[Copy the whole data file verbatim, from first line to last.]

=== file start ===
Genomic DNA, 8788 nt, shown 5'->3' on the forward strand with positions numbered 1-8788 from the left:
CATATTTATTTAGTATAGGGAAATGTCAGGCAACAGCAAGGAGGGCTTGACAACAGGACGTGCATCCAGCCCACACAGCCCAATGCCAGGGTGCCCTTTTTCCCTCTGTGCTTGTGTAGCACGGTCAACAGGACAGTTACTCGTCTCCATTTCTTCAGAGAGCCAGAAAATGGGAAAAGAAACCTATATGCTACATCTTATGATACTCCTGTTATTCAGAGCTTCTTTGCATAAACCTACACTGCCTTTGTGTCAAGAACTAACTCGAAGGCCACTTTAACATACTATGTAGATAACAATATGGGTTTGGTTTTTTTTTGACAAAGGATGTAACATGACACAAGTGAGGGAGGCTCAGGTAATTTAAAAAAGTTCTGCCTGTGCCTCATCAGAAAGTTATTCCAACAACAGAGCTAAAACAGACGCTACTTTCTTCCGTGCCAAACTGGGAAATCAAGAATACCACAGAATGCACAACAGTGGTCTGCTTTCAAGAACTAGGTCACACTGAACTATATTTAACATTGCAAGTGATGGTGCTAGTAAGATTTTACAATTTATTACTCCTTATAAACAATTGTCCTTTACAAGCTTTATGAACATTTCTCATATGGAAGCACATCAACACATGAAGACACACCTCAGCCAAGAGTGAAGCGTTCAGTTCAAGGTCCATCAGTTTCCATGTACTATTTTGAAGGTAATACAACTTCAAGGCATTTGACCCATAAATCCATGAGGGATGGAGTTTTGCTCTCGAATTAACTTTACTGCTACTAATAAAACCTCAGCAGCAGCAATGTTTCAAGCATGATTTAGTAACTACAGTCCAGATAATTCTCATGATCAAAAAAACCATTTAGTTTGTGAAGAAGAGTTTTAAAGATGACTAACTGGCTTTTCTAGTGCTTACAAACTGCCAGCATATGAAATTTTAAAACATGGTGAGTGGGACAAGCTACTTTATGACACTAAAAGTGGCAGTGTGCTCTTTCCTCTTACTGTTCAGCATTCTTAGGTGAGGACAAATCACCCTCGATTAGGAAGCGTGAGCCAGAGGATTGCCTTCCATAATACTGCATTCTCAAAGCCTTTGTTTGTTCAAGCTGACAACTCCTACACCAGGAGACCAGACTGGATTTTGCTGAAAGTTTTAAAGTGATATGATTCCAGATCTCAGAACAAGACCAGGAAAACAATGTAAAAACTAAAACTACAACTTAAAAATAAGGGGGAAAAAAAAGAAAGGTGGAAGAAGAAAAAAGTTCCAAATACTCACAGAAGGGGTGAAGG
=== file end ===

Genomic DNA, 8788 nt, shown 5'->3' on the forward strand with positions numbered 1-8788 from the left:
CATATTTATTTAGTATAGGGAAATGTCAGGCAACAGCAAGGAGGGCTTGACAACAGGACGTGCATCCAGCCCACACAGCCCAATGCCAGGGTGCCCTTTTTCCCTCTGTGCTTGTGTAGCACGGTCAACAGGACAGTTACTCGTCTCCATTTCTTCAGAGAGCCAGAAAATGGGAAAAGAAACCTATATGCTACATCTTATGATACTCCTGTTATTCAGAGCTTCTTTGCATAAACCTACACTGCCTTTGTGTCAAGAACTAACTCGAAGGCCACTTTAACATACTATGTAGATAACAATATGGGTTTGGTTTTTTTTTGACAAAGGATGTAACATGACACAAGTGAGGGAGGCTCAGGTAATTTAAAAAAGTTCTGCCTGTGCCTCATCAGAAAGTTATTCCAACAACAGAGCTAAAACAGACGCTACTTTCTTCCGTGCCAAACTGGGAAATCAAGAATACCACAGAATGCACAACAGTGGTCTGCTTTCAAGAACTAGGTCACACTGAACTATATTTAACATTGCAAGTGATGGTGCTAGTAAGATTTTACAATTTATTACTCCTTATAAACAATTGTCCTTTACAAGCTTTATGAACATTTCTCATATGGAAGCACATCAACACATGAAGACACACCTCAGCCAAGAGTGAAGCGTTCAGTTCAAGGTCCATCAGTTTCCATGTACTATTTTGAAGGTAATACAACTTCAAGGCATTTGACCCATAAATCCATGAGGGATGGAGTTTTGCTCTCGAATTAACTTTACTGCTACTAATAAAACCTCAGCAGCAGCAATGTTTCAAGCATGATTTAGTAACTACAGTCCAGATAATTCTCATGATCAAAAAAACCATTTAGTTTGTGAAGAAGAGTTTTAAAGATGACTAACTGGCTTTTCTAGTGCTTACAAACTGCCAGCATATGAAATTTTAAAACATGGTGAGTGGGACAAGCTACTTTATGACACTAAAAGTGGCAGTGTGCTCTTTCCTCTTACTGTTCAGCATTCTTAGGTGAGGACAAATCACCCTCGATTAGGAAGCGTGAGCCAGAGGATTGCCTTCCATAATACTGCATTCTCAAAGCCTTTGTTTGTTCAAGCTGACAACTCCTACACCAGGAGACCAGACTGGATTTTGCTGAAAGTTTTAAAGTGATATGATTCCAGATCTCAGAACAAGACCAGGAAAACAATGTAAAAACTAAAACTACAACTTAAAAATAAGGGGGAAAAAAAAGAAAGGTGGAAGAAGAAAAAAGTTCCAAATACTCACAGAAGGGGTGAAGG